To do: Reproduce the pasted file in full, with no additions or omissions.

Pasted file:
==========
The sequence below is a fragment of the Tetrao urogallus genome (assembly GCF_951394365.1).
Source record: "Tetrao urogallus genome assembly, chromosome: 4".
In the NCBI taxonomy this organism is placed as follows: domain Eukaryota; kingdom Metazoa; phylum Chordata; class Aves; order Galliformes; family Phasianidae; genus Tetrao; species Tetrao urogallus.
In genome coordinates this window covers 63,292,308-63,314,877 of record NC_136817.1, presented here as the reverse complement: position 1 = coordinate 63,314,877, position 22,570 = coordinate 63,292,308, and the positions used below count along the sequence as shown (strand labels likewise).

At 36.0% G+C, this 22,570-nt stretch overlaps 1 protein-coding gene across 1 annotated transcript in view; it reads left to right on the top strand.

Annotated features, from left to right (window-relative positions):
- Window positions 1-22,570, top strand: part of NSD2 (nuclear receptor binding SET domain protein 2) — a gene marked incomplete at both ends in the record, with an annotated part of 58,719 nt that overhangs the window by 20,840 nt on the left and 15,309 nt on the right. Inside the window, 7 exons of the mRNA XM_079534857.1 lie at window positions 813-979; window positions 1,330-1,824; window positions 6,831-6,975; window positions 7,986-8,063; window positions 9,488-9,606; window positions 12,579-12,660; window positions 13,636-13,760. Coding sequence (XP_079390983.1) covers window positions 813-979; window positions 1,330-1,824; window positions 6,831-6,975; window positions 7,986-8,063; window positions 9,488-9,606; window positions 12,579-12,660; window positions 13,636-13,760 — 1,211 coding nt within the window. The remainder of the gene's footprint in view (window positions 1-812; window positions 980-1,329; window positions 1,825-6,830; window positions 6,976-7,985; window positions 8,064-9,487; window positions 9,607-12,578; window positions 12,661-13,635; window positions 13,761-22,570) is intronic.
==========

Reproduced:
The sequence below is a fragment of the Tetrao urogallus genome (assembly GCF_951394365.1).
Source record: "Tetrao urogallus genome assembly, chromosome: 4".
In the NCBI taxonomy this organism is placed as follows: domain Eukaryota; kingdom Metazoa; phylum Chordata; class Aves; order Galliformes; family Phasianidae; genus Tetrao; species Tetrao urogallus.
In genome coordinates this window covers 63,292,308-63,314,877 of record NC_136817.1, presented here as the reverse complement: position 1 = coordinate 63,314,877, position 22,570 = coordinate 63,292,308, and the positions used below count along the sequence as shown (strand labels likewise).

At 36.0% G+C, this 22,570-nt stretch overlaps 1 protein-coding gene across 1 annotated transcript in view; it reads left to right on the top strand.

Annotated features, from left to right (window-relative positions):
- Window positions 1-22,570, top strand: part of NSD2 (nuclear receptor binding SET domain protein 2) — a gene marked incomplete at both ends in the record, with an annotated part of 58,719 nt that overhangs the window by 20,840 nt on the left and 15,309 nt on the right. Inside the window, 7 exons of the mRNA XM_079534857.1 lie at window positions 813-979; window positions 1,330-1,824; window positions 6,831-6,975; window positions 7,986-8,063; window positions 9,488-9,606; window positions 12,579-12,660; window positions 13,636-13,760. Coding sequence (XP_079390983.1) covers window positions 813-979; window positions 1,330-1,824; window positions 6,831-6,975; window positions 7,986-8,063; window positions 9,488-9,606; window positions 12,579-12,660; window positions 13,636-13,760 — 1,211 coding nt within the window. The remainder of the gene's footprint in view (window positions 1-812; window positions 980-1,329; window positions 1,825-6,830; window positions 6,976-7,985; window positions 8,064-9,487; window positions 9,607-12,578; window positions 12,661-13,635; window positions 13,761-22,570) is intronic.